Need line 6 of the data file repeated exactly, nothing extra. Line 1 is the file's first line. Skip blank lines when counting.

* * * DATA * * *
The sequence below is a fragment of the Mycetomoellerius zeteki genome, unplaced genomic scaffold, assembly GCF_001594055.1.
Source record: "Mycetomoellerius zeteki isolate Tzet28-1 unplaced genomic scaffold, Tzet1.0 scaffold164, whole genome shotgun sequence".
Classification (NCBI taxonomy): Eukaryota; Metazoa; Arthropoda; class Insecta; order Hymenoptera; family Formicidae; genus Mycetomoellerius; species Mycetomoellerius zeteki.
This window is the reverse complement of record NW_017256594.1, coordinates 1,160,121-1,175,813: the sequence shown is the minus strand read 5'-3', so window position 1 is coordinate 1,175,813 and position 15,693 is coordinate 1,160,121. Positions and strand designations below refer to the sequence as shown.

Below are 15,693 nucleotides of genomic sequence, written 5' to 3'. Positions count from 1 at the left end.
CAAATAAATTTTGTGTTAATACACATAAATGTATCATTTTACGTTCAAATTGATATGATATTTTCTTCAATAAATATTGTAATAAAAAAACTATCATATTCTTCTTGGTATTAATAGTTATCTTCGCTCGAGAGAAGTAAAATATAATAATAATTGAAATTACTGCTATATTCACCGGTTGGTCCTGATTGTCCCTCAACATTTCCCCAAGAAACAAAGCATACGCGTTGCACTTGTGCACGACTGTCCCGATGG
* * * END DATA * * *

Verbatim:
CAAATAAATTTTGTGTTAATACACATAAATGTATCATTTTACGTTCAAATTGATATGATATTTTCTTCAATAAATATTGTAATAAAAAAACTATCATATTCTTCTTGGTATTAATAGTTATCTTCGCTCGAGAGAAGTAAAATATAATAATAATTGAAATTACTGCTATATTCACCGGTTGGTCCTGATTGTCCCTCAACATTTCCCCAAGAAACAAAGCATACGCGTTGCACTTGTGCACGACTGTCCCGATGG